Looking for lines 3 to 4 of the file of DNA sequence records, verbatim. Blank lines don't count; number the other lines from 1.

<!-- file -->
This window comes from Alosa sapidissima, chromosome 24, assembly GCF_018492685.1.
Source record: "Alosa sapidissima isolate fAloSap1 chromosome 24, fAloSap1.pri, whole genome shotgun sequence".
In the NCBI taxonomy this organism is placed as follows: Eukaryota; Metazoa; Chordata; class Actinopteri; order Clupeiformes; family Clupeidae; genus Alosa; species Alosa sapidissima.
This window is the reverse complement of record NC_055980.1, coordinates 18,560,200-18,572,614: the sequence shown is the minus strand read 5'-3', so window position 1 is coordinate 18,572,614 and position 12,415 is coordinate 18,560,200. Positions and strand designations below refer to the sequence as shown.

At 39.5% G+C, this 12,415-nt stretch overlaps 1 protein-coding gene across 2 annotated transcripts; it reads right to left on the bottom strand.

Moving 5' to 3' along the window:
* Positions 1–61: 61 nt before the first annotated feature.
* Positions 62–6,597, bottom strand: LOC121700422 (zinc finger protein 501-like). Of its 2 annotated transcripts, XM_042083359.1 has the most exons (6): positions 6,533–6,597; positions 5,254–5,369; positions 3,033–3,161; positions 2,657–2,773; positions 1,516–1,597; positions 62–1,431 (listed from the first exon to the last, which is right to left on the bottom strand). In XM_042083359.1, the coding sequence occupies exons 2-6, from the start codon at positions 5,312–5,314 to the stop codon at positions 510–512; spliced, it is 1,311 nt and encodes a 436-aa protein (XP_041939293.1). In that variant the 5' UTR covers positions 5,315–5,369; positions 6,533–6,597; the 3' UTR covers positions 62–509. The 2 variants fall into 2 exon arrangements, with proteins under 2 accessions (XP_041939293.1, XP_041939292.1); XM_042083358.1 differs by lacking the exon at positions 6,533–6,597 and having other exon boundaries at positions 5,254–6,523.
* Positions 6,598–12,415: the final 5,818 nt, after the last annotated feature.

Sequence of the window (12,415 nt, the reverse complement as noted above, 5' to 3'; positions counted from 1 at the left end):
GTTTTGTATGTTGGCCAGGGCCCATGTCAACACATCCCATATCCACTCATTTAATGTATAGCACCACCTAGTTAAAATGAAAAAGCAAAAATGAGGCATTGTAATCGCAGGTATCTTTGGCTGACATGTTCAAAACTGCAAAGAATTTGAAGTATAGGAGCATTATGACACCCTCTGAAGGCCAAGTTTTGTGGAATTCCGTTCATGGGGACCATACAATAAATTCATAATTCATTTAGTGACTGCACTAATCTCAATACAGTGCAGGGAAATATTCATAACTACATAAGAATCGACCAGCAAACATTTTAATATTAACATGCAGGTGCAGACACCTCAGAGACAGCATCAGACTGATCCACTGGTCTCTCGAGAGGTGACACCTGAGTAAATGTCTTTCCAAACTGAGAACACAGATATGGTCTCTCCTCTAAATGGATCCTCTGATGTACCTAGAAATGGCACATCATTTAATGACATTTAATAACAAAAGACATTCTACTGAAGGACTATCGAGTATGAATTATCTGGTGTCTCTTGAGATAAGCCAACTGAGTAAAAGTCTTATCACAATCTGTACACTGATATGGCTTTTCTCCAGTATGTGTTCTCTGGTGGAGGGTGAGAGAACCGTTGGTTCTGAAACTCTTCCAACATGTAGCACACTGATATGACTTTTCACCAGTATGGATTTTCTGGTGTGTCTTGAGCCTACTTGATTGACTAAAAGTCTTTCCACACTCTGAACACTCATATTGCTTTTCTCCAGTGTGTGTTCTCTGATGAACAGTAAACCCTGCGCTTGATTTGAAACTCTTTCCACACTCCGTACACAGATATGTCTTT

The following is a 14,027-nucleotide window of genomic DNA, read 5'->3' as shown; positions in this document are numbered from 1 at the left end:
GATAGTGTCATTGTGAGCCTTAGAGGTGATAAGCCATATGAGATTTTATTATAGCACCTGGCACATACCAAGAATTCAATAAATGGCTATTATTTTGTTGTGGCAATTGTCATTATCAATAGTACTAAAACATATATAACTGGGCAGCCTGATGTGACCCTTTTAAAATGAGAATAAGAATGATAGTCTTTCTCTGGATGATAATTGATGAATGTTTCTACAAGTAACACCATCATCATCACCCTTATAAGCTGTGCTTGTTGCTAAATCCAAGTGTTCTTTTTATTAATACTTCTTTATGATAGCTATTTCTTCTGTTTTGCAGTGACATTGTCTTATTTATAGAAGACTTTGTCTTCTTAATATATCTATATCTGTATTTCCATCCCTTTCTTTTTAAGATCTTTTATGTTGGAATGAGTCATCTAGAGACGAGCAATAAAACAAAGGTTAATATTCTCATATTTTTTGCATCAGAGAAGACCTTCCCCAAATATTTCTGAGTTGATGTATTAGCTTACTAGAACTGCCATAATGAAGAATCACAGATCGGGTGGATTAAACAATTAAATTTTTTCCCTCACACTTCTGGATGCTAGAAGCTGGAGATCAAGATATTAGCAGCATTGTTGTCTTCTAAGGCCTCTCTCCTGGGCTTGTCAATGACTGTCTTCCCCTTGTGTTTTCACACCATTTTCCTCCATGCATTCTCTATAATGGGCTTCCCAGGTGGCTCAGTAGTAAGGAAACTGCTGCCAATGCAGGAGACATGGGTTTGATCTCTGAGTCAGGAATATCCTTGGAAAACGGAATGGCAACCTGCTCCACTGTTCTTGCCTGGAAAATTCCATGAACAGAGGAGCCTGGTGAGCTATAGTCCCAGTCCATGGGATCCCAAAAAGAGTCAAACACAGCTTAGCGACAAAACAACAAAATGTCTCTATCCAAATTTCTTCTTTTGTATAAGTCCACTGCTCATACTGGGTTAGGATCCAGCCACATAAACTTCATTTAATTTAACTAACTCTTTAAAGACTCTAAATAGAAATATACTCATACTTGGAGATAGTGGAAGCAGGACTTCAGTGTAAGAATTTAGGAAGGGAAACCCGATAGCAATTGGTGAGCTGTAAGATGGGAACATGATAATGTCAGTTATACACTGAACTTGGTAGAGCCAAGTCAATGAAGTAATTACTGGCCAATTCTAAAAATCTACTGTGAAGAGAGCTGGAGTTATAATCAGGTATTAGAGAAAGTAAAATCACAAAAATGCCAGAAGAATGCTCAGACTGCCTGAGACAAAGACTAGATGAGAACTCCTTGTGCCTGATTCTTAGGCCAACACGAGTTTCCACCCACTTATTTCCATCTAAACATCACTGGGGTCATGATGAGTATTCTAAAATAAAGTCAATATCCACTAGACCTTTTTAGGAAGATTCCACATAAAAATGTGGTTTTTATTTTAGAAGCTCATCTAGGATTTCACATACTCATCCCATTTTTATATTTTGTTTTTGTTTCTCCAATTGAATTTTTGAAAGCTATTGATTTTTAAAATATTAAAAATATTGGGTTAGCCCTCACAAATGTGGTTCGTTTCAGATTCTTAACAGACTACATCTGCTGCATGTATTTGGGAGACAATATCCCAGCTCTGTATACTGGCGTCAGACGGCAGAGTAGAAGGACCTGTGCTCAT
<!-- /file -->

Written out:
In the NCBI taxonomy this organism is placed as follows: Eukaryota; Metazoa; Chordata; class Actinopteri; order Clupeiformes; family Clupeidae; genus Alosa; species Alosa sapidissima.
This window is the reverse complement of record NC_055980.1, coordinates 18,560,200-18,572,614: the sequence shown is the minus strand read 5'-3', so window position 1 is coordinate 18,572,614 and position 12,415 is coordinate 18,560,200. Positions and strand designations below refer to the sequence as shown.